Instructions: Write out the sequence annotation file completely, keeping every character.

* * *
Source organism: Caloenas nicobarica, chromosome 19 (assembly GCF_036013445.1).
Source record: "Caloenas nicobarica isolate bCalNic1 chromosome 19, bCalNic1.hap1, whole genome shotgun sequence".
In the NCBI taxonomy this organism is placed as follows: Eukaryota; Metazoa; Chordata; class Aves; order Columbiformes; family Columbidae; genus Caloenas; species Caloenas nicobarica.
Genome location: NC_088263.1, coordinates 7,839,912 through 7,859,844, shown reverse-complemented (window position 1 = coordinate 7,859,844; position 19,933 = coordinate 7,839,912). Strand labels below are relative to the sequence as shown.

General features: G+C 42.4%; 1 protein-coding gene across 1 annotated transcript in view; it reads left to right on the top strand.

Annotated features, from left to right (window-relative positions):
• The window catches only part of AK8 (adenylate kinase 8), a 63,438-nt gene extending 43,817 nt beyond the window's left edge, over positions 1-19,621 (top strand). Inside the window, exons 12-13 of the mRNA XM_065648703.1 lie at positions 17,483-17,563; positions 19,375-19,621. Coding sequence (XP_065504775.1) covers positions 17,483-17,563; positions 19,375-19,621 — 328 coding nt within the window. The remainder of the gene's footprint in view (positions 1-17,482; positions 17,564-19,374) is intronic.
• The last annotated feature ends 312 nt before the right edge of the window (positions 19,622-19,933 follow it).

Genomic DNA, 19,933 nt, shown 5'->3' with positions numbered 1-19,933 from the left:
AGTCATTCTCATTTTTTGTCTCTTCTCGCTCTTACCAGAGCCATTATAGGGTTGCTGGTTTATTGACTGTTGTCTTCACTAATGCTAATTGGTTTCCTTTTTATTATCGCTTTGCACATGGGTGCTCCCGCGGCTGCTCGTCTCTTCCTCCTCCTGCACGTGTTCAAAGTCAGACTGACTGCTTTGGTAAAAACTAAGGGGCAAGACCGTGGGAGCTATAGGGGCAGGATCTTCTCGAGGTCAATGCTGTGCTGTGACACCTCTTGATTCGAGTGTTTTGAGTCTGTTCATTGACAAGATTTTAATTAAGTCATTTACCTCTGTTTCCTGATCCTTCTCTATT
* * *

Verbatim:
Source organism: Caloenas nicobarica, chromosome 19 (assembly GCF_036013445.1).
Source record: "Caloenas nicobarica isolate bCalNic1 chromosome 19, bCalNic1.hap1, whole genome shotgun sequence".
In the NCBI taxonomy this organism is placed as follows: Eukaryota; Metazoa; Chordata; class Aves; order Columbiformes; family Columbidae; genus Caloenas; species Caloenas nicobarica.
Genome location: NC_088263.1, coordinates 7,839,912 through 7,859,844, shown reverse-complemented (window position 1 = coordinate 7,859,844; position 19,933 = coordinate 7,839,912). Strand labels below are relative to the sequence as shown.

General features: G+C 42.4%; 1 protein-coding gene across 1 annotated transcript in view; it reads left to right on the top strand.

Annotated features, from left to right (window-relative positions):
• The window catches only part of AK8 (adenylate kinase 8), a 63,438-nt gene extending 43,817 nt beyond the window's left edge, over positions 1-19,621 (top strand). Inside the window, exons 12-13 of the mRNA XM_065648703.1 lie at positions 17,483-17,563; positions 19,375-19,621. Coding sequence (XP_065504775.1) covers positions 17,483-17,563; positions 19,375-19,621 — 328 coding nt within the window. The remainder of the gene's footprint in view (positions 1-17,482; positions 17,564-19,374) is intronic.
• The last annotated feature ends 312 nt before the right edge of the window (positions 19,622-19,933 follow it).

Genomic DNA, 19,933 nt, shown 5'->3' with positions numbered 1-19,933 from the left:
AGTCATTCTCATTTTTTGTCTCTTCTCGCTCTTACCAGAGCCATTATAGGGTTGCTGGTTTATTGACTGTTGTCTTCACTAATGCTAATTGGTTTCCTTTTTATTATCGCTTTGCACATGGGTGCTCCCGCGGCTGCTCGTCTCTTCCTCCTCCTGCACGTGTTCAAAGTCAGACTGACTGCTTTGGTAAAAACTAAGGGGCAAGACCGTGGGAGCTATAGGGGCAGGATCTTCTCGAGGTCAATGCTGTGCTGTGACACCTCTTGATTCGAGTGTTTTGAGTCTGTTCATTGACAAGATTTTAATTAAGTCATTTACCTCTGTTTCCTGATCCTTCTCTATT